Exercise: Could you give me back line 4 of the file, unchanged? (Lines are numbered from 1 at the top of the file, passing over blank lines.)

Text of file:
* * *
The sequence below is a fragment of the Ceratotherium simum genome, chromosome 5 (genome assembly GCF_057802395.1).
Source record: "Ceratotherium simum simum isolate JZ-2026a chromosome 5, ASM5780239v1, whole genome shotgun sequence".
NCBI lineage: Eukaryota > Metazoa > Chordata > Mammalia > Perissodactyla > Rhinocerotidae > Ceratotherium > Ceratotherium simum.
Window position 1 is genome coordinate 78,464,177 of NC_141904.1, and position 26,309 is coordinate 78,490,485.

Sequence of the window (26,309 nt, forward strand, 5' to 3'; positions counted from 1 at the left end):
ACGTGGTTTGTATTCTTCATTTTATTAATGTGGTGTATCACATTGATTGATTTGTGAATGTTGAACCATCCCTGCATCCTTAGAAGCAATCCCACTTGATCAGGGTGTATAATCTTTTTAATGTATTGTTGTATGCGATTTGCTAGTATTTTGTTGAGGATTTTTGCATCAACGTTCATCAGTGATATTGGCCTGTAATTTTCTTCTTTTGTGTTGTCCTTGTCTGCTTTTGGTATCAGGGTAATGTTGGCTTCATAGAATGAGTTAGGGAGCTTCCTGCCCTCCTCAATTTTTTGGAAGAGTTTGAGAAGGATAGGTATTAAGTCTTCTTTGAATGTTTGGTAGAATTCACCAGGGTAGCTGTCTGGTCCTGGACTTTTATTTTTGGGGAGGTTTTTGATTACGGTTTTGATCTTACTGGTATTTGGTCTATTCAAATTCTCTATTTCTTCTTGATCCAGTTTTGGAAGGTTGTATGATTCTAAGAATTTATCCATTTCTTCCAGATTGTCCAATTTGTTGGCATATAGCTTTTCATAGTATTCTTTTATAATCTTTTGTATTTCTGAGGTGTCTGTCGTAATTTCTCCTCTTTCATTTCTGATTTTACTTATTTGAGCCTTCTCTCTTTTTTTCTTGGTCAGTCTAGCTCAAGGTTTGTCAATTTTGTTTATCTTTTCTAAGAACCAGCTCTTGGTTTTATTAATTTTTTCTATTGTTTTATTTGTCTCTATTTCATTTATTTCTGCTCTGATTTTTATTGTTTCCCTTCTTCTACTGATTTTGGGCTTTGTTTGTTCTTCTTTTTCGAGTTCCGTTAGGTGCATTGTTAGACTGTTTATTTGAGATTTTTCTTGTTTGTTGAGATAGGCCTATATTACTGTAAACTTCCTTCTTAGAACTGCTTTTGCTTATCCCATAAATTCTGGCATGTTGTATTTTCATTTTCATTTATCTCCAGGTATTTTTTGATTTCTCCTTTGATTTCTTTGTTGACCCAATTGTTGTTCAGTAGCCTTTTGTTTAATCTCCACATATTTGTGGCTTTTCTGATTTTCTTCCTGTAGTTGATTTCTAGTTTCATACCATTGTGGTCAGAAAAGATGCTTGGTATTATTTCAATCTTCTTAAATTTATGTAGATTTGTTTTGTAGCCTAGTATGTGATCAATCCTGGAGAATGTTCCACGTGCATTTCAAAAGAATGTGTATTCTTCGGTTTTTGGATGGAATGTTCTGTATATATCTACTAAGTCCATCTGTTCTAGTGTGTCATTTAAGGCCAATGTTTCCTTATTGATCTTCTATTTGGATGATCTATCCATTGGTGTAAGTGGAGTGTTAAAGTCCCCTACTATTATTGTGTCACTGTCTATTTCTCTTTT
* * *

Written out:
Window position 1 is genome coordinate 78,464,177 of NC_141904.1, and position 26,309 is coordinate 78,490,485.